New statistics reveal that skin cancer among middle-aged and older people is due to lengthy exposition to sun on holidays for decades. Nowadays, 10,000 people ages 55 are diagnosed with skin cancer each year, in Britain; a number quite significantly comparing with the 3,100 diagnosed in the mid-90s. Also, the number of deaths from melanoma in aged people has increased 2,000 a year.
Sarah Williams, Cancer Research UK’s health information manager, said “The increase in over-55s being diagnosed is likely to be linked to the ‘sun, sea and sangria’ generation who benefited from the cheap package holiday boom dating from the 1960s, and the desire to have tanned skin even at the expense of sunburn.”
Affordable package holidays and dark tans are the cause
A British European Airways started flying from London to Alicante in 1957, and they invented the term “Costa Blanca” to refer to the 125 miles of white beaches in Spain. This attacked millions of British who would travel all the way to Spain to get beautiful tans during the holidays. However, by that time not a lot of travelers would have used sunscreen neither would have been aware of the dangers of getting sunburnt on the long road.
Sue Deans, a retired teacher, and mother of three has faced skin cancer twice. The first time, she was diagnosed with a malignant melanoma in 2000, and the second time was in 2007 when doctors discovered a lump under her armpit. She said to Dailymail UK that she was part of the generation where package holidays became affordable, and people were starting to take these trip every year.
“I loved being out in the sun, working on my tan but did get sunburnt quite a bit over the years. I don’t think people understood at the time the impact that too much sun can have on your risk of getting skin cancer. “Luckily, my cancer was spotted early. I had a successful surgery and had been healthy ever since” she added.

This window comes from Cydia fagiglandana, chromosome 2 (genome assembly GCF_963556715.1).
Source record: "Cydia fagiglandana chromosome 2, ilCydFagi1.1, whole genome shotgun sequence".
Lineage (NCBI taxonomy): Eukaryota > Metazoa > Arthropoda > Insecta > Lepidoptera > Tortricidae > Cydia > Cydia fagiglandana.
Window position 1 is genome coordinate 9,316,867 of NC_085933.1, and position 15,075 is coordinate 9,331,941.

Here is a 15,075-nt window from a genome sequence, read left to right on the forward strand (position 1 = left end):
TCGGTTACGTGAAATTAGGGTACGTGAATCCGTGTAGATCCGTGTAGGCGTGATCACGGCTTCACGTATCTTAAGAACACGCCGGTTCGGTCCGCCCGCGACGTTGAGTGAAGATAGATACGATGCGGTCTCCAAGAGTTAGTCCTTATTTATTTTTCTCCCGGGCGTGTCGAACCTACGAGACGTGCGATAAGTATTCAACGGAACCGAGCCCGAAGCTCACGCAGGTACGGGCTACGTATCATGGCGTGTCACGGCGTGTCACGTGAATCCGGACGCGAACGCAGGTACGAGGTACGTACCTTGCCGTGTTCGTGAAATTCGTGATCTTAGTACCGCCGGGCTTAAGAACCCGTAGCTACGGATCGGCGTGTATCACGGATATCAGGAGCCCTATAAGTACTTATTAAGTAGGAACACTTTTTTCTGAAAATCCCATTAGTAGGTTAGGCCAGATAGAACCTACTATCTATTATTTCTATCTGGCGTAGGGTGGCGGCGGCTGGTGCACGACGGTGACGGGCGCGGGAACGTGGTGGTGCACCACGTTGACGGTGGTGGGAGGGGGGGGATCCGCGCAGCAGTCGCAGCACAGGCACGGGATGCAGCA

— Derm Services (@NYCSkin) June 30, 2016
Melanoma is the fifth most common type of cancer in the UK
In the UK 15,000 people will be diagnosed with melanoma each year since this disease is considered the fifth most common type of cancer in the country. When people get sunburst once every two years, they triple the risk of developing melanoma. Doctors say that reddening of the skin can cause significant damage and increase the risk.
In the last 20 years, the rates of “sun, sea and sangria” generation diagnosed with melanoma have risen by 222 per cent. Also, skin cancer diagnosis has increased 63 percent for people under 55s.
Nick Ormiston-Smith said that it was worrying to see how malignant melanoma rates rise progressively what makes even more important to take care of one’s skin in the intense sun, especially when we have suffered from sunburns in the past.
Dr. Julie Sharp, Cancer Research UK’s head of health and patient information said that the sun provides us vitamin D which is necessary for our heath, but it is also important to enjoy the sunlight carefully, this means, avoiding getting sunburnt.
Sharp also added that Skin cancer is the “most severe form” of skin cancer and that paying attention to this can reduce the risk of malignant melanoma.
Doctors say the best way to protect ourselves from the terrible side effects of the sunlight is to spend time in the shade to spend time in the shade between 11 am and 3 pm because it the time where the sunlight is intense and harmful to our skins. They recommend wearing cotton t-shirts to be fresh, hats to protect our heads and hair, and sunscreens to avoid getting headaches.
— Joe Buck (@Buck) June 30, 2016
Sharp also said that sunscreen could help protect the body parts that are impossible to cover, like face. She recommends to use sunscreens with at least SPF 15 and 4 or more stars, put generously on your body and reapply it regularly. However, she stated that people should not depend on sunscreens only. She recommends to use other products whenever possible and never use the only sunscreen if you are going to stay in the sun for a lot of time.